At the time of this recording Arthur C. Clarke had recently collaborated on the movie 2001: A Space Odyssey with Stanley Kubrick. Alvin Toffler’s mega-influential book, Future Shock, is about to be published. And Margaret Mead is the world’s foremost cultural anthropologist.

    An intriguing conversation that still has relevance today.

    2001–Science Fiction or Man’s Future?

    Length–54:18

    http://www.sfoha.org/arthur-c-clarke-alvin-toffler-and-margaret-mead-on-mans-future/

    —Huffduffed by korbinian

  4. Clay Shirky and Cognitive Surplus

    From Future Tense with John Moe:

    Sometimes at night I’ll wonder what’s on TV. Surf around for a while, not find much, and get on the computer instead. There, I might update Facebook, tweet something on Twitter. And I’ll think, “It didn’t use to be like this.” Time away from work and responsibility used to be passive, we watched TV mutely, we read a book. We didn’t post videos to YouTube or edit Wikipedia. Online culture has meant that instead of just consuming culture, we also create it and share it. We don’t just watch Lost, we watch it and then go on message boards or even make our own videos.

    This is a shift detailed in Clay Shirky’s new book Cognitive Surplus: creativity and Generosity in a Connected Age. He teaches at the Interactive Telecommunications Program at NYU and has been a big thinker on the way we work together online for many many years. We talk to him about what this shift means for society in the long term.

    http://futuretense.publicradio.org/episode/index.php?id=686751198

    —Huffduffed by korbinian

  5. The Big Web Show 2: HTML5 with Jeremy Keith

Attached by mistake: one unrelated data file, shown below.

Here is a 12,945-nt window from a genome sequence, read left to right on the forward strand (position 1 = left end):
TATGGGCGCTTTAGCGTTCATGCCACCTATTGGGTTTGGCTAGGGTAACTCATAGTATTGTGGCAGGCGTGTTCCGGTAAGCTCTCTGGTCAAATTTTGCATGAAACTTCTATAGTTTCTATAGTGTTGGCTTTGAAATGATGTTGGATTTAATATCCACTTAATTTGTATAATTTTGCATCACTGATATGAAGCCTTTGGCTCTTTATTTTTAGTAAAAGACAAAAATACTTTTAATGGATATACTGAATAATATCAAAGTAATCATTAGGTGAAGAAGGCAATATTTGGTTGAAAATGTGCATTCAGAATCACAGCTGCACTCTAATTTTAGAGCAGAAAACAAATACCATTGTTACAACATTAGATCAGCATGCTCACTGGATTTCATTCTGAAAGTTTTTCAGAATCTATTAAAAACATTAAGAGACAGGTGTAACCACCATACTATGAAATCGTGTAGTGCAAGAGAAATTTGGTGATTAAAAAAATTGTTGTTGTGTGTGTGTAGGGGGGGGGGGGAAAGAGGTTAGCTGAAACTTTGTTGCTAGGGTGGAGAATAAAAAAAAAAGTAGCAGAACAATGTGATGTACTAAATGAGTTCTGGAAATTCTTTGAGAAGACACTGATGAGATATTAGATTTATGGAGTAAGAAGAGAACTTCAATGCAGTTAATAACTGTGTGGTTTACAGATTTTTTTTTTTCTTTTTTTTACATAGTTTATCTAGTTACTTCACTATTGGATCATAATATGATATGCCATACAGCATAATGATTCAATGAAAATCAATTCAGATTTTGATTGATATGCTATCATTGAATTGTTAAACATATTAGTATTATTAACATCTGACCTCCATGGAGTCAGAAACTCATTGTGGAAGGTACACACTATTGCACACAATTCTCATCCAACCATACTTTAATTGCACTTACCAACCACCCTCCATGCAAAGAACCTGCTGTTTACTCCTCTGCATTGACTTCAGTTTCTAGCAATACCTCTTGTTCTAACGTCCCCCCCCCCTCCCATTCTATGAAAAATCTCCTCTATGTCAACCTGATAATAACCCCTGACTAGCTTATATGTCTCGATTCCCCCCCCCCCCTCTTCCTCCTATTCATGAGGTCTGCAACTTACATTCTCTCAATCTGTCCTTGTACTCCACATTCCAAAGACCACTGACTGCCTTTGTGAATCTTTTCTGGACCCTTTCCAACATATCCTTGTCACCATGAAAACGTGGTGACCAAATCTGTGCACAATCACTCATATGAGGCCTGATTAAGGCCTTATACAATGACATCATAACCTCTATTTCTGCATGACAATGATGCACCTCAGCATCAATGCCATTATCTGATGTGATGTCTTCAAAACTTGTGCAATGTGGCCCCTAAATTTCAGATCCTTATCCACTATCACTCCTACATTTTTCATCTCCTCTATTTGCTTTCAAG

Dan and Jeffrey talk with Jeremy Keith, designer, writer, speaker, and author of HTML5 for Web Designers, a new book coming out in June of 2010. They discuss the goals and inspiration behind the book, as well as what HTML5 means for both web creators and those who consume the web, covering topics that range from structure to accessibility and implementation.

    http://5by5.tv/bigwebshow/2

    —Huffduffed by korbinian

  6. Why It’s Hard to Admit to Being Wrong

    We all have a hard time admitting that we're wrong, but according to a new book about human psychology, it's not entirely our fault. Social psychologist Elliot Aronson says our brains work hard to make us think we are doing the right thing, even in the face of sometimes overwhelming evidence to the contrary.

    Elliot Aronson, co-author, Mistakes Were Made (But Not by Me); social psychologist; professor emeritus, psychology, University of California Santa Cruz.

    http://www.npr.org/templates/story/story.php?storyId=12125926

    —Huffduffed by korbinian

  7. Richard Dawkins: The Greatest Show On Earth

    British biological theorist Richard Dawkins is perhaps the world's best known atheist. He is certain that we have evolution to thank for life on earth, not a creator. Evolution is the topic of his new book, "The Greatest Show On Earth." Dawkins says the book is his "personal summary of the evidence that the 'theory' of evolution is actually a fact - as incontrovertible a fact as any in science." He joins Doug on Tuesday to discuss the evidence for evolution.

    —Huffduffed by korbinian